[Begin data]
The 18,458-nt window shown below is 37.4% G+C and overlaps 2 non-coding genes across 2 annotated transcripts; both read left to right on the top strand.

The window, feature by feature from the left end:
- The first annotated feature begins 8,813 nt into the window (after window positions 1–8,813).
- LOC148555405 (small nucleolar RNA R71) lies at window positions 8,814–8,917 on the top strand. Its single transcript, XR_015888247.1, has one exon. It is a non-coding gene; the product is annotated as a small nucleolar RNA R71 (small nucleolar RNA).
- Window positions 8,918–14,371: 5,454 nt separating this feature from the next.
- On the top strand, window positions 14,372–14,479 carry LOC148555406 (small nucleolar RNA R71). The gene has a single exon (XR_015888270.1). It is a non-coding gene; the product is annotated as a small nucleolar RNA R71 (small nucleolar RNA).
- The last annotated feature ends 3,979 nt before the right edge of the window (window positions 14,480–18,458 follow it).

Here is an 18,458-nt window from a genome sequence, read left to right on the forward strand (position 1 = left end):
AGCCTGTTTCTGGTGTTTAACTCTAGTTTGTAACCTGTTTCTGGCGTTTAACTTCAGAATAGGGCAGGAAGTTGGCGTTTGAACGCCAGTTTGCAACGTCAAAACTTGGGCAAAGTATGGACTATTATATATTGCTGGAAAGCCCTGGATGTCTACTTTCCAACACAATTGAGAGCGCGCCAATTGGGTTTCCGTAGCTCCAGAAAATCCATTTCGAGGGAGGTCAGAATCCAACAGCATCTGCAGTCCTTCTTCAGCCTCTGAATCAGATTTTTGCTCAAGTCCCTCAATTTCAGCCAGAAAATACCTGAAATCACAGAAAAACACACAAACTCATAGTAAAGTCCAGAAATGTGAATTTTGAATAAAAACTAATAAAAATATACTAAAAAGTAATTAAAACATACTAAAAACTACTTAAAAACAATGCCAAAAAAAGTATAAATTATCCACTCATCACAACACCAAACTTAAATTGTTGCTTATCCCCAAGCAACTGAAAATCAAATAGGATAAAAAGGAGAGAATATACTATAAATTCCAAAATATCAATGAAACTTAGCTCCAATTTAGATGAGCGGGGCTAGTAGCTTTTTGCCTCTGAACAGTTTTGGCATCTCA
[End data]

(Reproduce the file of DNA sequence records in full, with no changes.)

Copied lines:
The 18,458-nt window shown below is 37.4% G+C and overlaps 2 non-coding genes across 2 annotated transcripts; both read left to right on the top strand.

The window, feature by feature from the left end:
- The first annotated feature begins 8,813 nt into the window (after window positions 1–8,813).
- LOC148555405 (small nucleolar RNA R71) lies at window positions 8,814–8,917 on the top strand. Its single transcript, XR_015888247.1, has one exon. It is a non-coding gene; the product is annotated as a small nucleolar RNA R71 (small nucleolar RNA).
- Window positions 8,918–14,371: 5,454 nt separating this feature from the next.
- On the top strand, window positions 14,372–14,479 carry LOC148555406 (small nucleolar RNA R71). The gene has a single exon (XR_015888270.1). It is a non-coding gene; the product is annotated as a small nucleolar RNA R71 (small nucleolar RNA).
- The last annotated feature ends 3,979 nt before the right edge of the window (window positions 14,480–18,458 follow it).

Here is an 18,458-nt window from a genome sequence, read left to right on the forward strand (position 1 = left end):
AGCCTGTTTCTGGTGTTTAACTCTAGTTTGTAACCTGTTTCTGGCGTTTAACTTCAGAATAGGGCAGGAAGTTGGCGTTTGAACGCCAGTTTGCAACGTCAAAACTTGGGCAAAGTATGGACTATTATATATTGCTGGAAAGCCCTGGATGTCTACTTTCCAACACAATTGAGAGCGCGCCAATTGGGTTTCCGTAGCTCCAGAAAATCCATTTCGAGGGAGGTCAGAATCCAACAGCATCTGCAGTCCTTCTTCAGCCTCTGAATCAGATTTTTGCTCAAGTCCCTCAATTTCAGCCAGAAAATACCTGAAATCACAGAAAAACACACAAACTCATAGTAAAGTCCAGAAATGTGAATTTTGAATAAAAACTAATAAAAATATACTAAAAAGTAATTAAAACATACTAAAAACTACTTAAAAACAATGCCAAAAAAAGTATAAATTATCCACTCATCACAACACCAAACTTAAATTGTTGCTTATCCCCAAGCAACTGAAAATCAAATAGGATAAAAAGGAGAGAATATACTATAAATTCCAAAATATCAATGAAACTTAGCTCCAATTTAGATGAGCGGGGCTAGTAGCTTTTTGCCTCTGAACAGTTTTGGCATCTCA